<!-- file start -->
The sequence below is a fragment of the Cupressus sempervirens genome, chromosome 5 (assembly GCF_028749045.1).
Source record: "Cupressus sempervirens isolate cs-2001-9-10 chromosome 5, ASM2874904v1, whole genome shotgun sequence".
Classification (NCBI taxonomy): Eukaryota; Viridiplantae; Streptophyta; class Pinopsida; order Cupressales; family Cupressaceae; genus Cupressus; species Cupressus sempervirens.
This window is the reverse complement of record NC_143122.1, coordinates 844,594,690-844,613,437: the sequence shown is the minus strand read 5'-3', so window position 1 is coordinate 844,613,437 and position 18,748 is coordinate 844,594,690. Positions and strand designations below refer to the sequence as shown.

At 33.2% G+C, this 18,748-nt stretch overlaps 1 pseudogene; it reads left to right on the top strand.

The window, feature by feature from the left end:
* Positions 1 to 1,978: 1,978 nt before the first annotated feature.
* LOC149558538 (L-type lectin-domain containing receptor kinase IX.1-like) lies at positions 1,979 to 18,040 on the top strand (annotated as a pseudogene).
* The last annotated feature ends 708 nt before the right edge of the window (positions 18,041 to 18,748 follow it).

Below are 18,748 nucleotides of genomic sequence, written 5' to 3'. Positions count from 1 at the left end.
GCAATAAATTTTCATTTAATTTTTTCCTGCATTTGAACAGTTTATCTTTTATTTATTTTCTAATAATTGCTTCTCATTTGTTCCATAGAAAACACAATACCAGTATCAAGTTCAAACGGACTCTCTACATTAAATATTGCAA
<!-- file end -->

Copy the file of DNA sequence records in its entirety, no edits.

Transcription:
The sequence below is a fragment of the Cupressus sempervirens genome, chromosome 5 (assembly GCF_028749045.1).
Source record: "Cupressus sempervirens isolate cs-2001-9-10 chromosome 5, ASM2874904v1, whole genome shotgun sequence".
Classification (NCBI taxonomy): Eukaryota; Viridiplantae; Streptophyta; class Pinopsida; order Cupressales; family Cupressaceae; genus Cupressus; species Cupressus sempervirens.
This window is the reverse complement of record NC_143122.1, coordinates 844,594,690-844,613,437: the sequence shown is the minus strand read 5'-3', so window position 1 is coordinate 844,613,437 and position 18,748 is coordinate 844,594,690. Positions and strand designations below refer to the sequence as shown.

At 33.2% G+C, this 18,748-nt stretch overlaps 1 pseudogene; it reads left to right on the top strand.

The window, feature by feature from the left end:
* Positions 1 to 1,978: 1,978 nt before the first annotated feature.
* LOC149558538 (L-type lectin-domain containing receptor kinase IX.1-like) lies at positions 1,979 to 18,040 on the top strand (annotated as a pseudogene).
* The last annotated feature ends 708 nt before the right edge of the window (positions 18,041 to 18,748 follow it).

Below are 18,748 nucleotides of genomic sequence, written 5' to 3'. Positions count from 1 at the left end.
GCAATAAATTTTCATTTAATTTTTTCCTGCATTTGAACAGTTTATCTTTTATTTATTTTCTAATAATTGCTTCTCATTTGTTCCATAGAAAACACAATACCAGTATCAAGTTCAAACGGACTCTCTACATTAAATATTGCAA